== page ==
By Sonia Sultana    ,   ,

February 13, 2016

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  • Prep: 3 hrs 5 mins
  • 3 hrs 5 mins

    3 hrs 5 mins

  • Yields: About 1 litre


1 Chinese cabbage

6 cloves of garlic

1 thumb-sized piece of ginger

2 teaspoons caster sugar

2 tablespoons dried gochugaru

200 g daikon

6 spring onions


Quarter and remove the stalks from the cabbage, then chop it into 4cm pieces and place in a large bowl. Sprinkle over 4 tablespoons of sea salt and massage it in with your hands.

Cover the cabbage with cold water and sit a plate on top to keep the veg submerged. Set aside for 2 hours.

Tip the cabbage into a colander, rinse it thoroughly under cold water, then leave to drain for 30 minutes.

Peel the garlic and ginger, then place in a food processor with the sugar and blitz to a smooth paste. Transfer it to a bowl and mix in the shrimp paste and gochugaru until combined.

Matchstick the daikon and spring onions, then place in a large bowl. Squeeze out any excess water from the cabbage, then add it to the bowl, along with the gochugaru paste. Wearing disposable gloves, use your hands to mix it all together thoroughly.

Spoon the kimchi into a large kilner jar and press it down so the juices rise, leaving a gap at the top, then close and seal the lid.

Leave the kimchi to ferment at room temperature for 2 to 5 days (place the jar on a plate to catch any brine that might bubble over.) Check the kimchi every day, letting out some gas and pressing the vegetables down into the brine.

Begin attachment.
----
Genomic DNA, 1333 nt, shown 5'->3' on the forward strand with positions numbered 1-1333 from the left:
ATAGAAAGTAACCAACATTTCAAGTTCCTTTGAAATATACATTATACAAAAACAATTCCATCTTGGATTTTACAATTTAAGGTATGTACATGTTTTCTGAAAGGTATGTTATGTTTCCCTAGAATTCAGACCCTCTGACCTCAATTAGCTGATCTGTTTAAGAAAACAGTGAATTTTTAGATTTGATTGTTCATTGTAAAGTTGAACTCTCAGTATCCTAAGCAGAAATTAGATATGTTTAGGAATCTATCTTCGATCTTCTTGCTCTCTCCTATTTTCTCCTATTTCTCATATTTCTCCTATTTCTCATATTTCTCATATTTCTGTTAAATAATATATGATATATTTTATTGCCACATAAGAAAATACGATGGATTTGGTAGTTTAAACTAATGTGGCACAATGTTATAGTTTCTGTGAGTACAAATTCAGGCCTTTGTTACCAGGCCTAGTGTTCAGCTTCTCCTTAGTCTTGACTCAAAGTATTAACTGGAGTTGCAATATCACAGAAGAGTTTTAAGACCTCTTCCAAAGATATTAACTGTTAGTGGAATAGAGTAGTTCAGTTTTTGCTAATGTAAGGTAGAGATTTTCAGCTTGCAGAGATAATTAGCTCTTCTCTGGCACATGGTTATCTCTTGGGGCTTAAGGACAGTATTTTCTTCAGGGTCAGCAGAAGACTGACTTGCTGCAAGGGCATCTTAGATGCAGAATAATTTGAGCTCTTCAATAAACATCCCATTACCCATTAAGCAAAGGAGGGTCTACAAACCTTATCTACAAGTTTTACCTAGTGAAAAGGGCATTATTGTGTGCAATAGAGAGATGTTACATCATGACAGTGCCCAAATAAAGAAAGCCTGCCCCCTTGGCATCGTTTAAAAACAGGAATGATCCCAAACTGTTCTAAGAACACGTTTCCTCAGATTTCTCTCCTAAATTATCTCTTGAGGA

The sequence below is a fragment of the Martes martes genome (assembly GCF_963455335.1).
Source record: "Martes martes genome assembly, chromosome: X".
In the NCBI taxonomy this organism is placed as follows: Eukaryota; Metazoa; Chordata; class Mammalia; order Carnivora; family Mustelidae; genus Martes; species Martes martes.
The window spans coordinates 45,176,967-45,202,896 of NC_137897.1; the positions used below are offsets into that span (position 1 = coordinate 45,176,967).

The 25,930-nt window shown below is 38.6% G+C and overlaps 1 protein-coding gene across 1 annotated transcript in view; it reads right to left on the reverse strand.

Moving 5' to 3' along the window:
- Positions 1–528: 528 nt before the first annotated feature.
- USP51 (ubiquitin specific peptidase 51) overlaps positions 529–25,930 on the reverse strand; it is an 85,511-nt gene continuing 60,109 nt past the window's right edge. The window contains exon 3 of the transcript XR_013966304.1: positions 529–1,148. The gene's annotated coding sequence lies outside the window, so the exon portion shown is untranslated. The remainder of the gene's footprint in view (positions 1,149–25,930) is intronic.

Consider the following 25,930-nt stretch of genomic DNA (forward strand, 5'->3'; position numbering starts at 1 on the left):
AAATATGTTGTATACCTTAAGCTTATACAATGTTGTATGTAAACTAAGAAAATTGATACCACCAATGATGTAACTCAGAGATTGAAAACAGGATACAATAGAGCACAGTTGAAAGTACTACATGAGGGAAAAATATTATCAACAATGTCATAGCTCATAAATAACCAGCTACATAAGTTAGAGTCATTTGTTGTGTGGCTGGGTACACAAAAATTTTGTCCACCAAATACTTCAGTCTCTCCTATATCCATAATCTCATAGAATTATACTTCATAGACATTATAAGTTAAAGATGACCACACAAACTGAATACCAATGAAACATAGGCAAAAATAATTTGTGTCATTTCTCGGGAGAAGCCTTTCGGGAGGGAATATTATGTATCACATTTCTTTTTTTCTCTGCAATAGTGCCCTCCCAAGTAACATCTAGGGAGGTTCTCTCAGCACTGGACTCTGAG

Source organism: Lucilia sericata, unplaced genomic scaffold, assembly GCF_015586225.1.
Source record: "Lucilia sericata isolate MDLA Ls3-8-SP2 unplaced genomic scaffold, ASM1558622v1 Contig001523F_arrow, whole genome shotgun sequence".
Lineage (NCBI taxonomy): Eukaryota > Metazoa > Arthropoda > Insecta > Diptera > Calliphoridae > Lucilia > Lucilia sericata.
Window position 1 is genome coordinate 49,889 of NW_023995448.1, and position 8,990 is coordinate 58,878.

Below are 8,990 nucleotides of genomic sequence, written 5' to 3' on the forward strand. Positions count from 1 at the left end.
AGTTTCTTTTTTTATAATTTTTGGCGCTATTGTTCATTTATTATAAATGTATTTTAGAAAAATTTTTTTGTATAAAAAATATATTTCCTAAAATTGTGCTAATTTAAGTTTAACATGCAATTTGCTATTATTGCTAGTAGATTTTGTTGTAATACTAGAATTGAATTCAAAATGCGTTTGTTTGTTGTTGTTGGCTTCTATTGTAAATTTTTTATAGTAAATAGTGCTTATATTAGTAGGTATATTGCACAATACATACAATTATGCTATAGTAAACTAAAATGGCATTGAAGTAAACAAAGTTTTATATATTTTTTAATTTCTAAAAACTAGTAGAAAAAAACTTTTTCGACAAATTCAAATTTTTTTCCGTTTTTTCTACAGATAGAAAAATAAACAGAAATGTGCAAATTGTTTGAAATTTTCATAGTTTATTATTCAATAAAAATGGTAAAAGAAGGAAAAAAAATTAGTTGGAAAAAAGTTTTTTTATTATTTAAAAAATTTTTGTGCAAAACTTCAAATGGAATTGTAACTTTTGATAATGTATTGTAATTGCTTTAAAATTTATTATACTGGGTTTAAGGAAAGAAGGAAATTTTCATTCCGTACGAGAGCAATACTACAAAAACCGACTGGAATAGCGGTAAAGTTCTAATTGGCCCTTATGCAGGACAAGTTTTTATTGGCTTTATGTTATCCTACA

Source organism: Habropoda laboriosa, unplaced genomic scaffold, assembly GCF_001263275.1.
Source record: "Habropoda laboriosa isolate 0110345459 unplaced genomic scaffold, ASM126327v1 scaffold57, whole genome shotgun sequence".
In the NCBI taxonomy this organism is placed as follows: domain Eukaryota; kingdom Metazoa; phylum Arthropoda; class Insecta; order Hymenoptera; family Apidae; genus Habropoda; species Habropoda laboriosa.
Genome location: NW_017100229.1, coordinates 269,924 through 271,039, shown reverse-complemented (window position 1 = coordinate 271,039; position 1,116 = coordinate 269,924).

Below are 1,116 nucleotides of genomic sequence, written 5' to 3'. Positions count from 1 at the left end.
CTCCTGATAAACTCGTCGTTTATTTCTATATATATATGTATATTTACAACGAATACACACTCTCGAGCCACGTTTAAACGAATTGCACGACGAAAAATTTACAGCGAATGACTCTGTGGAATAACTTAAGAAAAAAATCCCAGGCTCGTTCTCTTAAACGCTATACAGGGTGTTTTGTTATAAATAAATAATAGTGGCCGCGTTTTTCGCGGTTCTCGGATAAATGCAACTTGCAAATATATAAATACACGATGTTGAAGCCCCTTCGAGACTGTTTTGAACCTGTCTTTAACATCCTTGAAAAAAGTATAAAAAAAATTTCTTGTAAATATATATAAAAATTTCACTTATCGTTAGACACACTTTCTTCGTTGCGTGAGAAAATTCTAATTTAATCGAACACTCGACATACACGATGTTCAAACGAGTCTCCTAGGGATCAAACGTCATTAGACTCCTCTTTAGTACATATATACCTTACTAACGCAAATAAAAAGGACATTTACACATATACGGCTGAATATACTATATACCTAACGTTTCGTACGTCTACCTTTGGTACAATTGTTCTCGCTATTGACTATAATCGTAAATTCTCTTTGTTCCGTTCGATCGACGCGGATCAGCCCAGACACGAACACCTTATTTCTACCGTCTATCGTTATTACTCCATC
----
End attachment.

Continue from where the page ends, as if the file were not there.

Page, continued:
When the kimchi tastes delicious, transfer the jar to the fridge. This will keep for up to 3 months.

Korea’s national dish, kimchi is so highly regarded in the country that workers are given annual bonuses to enable them to make their own supply. Kimchi is traditionally made with cabbage, spiced up with garlic, ginger and shrimp paste. It’s full of flavour, but what’s more, it’s good for you too. The cabbage is mixed with salt, which starts off the lacto-fermentation process, where naturally-occuring bacteria convert the vegetable sugars into lactic acid, a natural preservative. And, as beneficial bacteria thrive, eating it aids digestion. It’s so easy to make your own, and you can adjust the ingredients to suit your own tastes. Kimchi will last for up to three months in the fridge in an airtight jar.


Nutrition Facts

Serving Size1
Total Fat0.5g
Saturated Fat0.1g
Total Carbohydrates3.2g
Dietary Fiber1.5g

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